A friend asked this on Facebook.
“Will one of my democrat friends please explain to me why tax cuts for a majority of tax payers is a bad thing? I can not wrap my head around the thought processes that would come to that conclusion.
“The government is actually letting you keep more of your money and you are complaining about it?
“I don’t get it!”
The short answer is, a tax cut is never a bad thing for those who get it. Enjoy your money.
The bad thing is how unfairly, how unequally, it has been applied across our society. You’re getting a modest tax cut for a year or two that will taper off and leave you right where you were, while the ultra-rich are getting a huge tax cut permanently. The ones who already are doing well with the system, who need tax relief the least are getting the most.
Let me be clear about this: The rich are doing well by exploiting our economic system to their benefit. Good. More power to them. But they need to pay for the system they use. They make the most off our economy, so they should pay the most to support our society’s needs. I’m happy they are doing well, but it is at the expense of and the exploitation of, the workers, consumers, and small businesses, that they enjoy their prosperity. They should pay more taxes, not less. They owe our society more for what they have profited from it. And contributing to the survival of the least of society’s members will benefit them, whether they admit it or not. They need a customer base. They need a workforce.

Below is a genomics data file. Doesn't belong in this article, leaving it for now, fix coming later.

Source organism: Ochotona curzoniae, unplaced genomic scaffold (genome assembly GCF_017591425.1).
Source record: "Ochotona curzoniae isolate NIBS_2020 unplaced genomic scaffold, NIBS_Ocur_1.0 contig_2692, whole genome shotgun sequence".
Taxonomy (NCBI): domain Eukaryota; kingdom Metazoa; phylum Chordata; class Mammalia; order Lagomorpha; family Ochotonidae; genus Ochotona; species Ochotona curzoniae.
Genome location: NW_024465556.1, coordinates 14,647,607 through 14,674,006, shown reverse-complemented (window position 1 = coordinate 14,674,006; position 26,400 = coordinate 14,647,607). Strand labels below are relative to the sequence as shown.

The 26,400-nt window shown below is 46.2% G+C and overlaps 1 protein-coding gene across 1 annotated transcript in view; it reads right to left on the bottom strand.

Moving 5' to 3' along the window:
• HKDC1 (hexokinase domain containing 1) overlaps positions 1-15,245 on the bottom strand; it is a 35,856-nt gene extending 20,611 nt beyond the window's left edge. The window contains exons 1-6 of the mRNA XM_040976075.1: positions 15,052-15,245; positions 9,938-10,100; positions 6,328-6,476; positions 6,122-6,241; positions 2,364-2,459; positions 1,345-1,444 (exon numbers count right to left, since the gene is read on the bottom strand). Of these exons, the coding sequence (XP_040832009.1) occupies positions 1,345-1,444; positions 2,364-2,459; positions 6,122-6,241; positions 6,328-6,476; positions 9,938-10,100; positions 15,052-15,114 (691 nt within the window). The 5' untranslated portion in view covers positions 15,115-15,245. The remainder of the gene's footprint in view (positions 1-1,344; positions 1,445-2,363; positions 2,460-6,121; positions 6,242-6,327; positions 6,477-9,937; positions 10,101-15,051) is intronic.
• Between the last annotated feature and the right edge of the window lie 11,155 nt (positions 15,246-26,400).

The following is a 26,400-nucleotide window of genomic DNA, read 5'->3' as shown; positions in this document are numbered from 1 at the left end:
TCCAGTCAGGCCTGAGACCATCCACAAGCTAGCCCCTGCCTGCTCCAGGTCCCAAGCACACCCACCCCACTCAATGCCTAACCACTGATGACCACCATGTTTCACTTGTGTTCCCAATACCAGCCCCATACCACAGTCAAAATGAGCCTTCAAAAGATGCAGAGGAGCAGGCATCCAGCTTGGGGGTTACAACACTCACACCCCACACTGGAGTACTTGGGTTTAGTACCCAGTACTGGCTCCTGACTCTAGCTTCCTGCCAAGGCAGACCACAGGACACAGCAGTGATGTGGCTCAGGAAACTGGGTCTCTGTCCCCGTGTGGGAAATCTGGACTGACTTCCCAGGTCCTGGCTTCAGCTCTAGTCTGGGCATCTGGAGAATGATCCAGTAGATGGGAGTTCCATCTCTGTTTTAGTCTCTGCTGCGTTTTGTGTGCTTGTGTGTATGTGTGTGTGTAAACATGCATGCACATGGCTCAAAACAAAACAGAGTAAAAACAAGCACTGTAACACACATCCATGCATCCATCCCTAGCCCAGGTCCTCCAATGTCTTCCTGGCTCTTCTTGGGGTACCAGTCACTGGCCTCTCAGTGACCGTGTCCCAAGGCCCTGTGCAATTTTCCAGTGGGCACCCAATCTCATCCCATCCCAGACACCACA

Don’t agree? Look me in the eye and tell me that WalMart doesn’t exploit its workers, it customers, and it’s suppliers.
You are being short sighted. You are being bought off by a quick, small tax cut to buy your complacency and to distract you from what is really happening. Enjoy it now, because it will be blamed for every deficit, every shortfall, and every program cut, from here on out. Who do you think will pay for all that?
The current thinking is that it will be used to justify massive cuts in social programs. We will continue to be told how expensive everything is and that we can’t afford it. But, we can afford tax cuts for the rich.
And you haven’t even got your tax cut yet. You haven’t paid your 2018 taxes, all you’ve done is adjusted your withholding in anticipation. You talk about how much more you get in your paycheck, but all you’re doing is setting aside less.
Let me tell you a story.
When I turned 18 and was first registering to vote, I was not a political follower. Democrats and Republicans were all the same to me – dirty politicians. Honestly, most of it meant nothing to me, except for issues like the Viet-Nam war. At the time, I was expecting to be drafted at any moment.
When I was registering, I couldn’t remember which party was which and I asked the lady there which one I should put down. She told me that she couldn’t tell me that. So I said I just kept getting them confused and asked what party Richard Nixon was, like I wanted to join the party he represented. She told me he was a Republican. I checked the box for Democrat.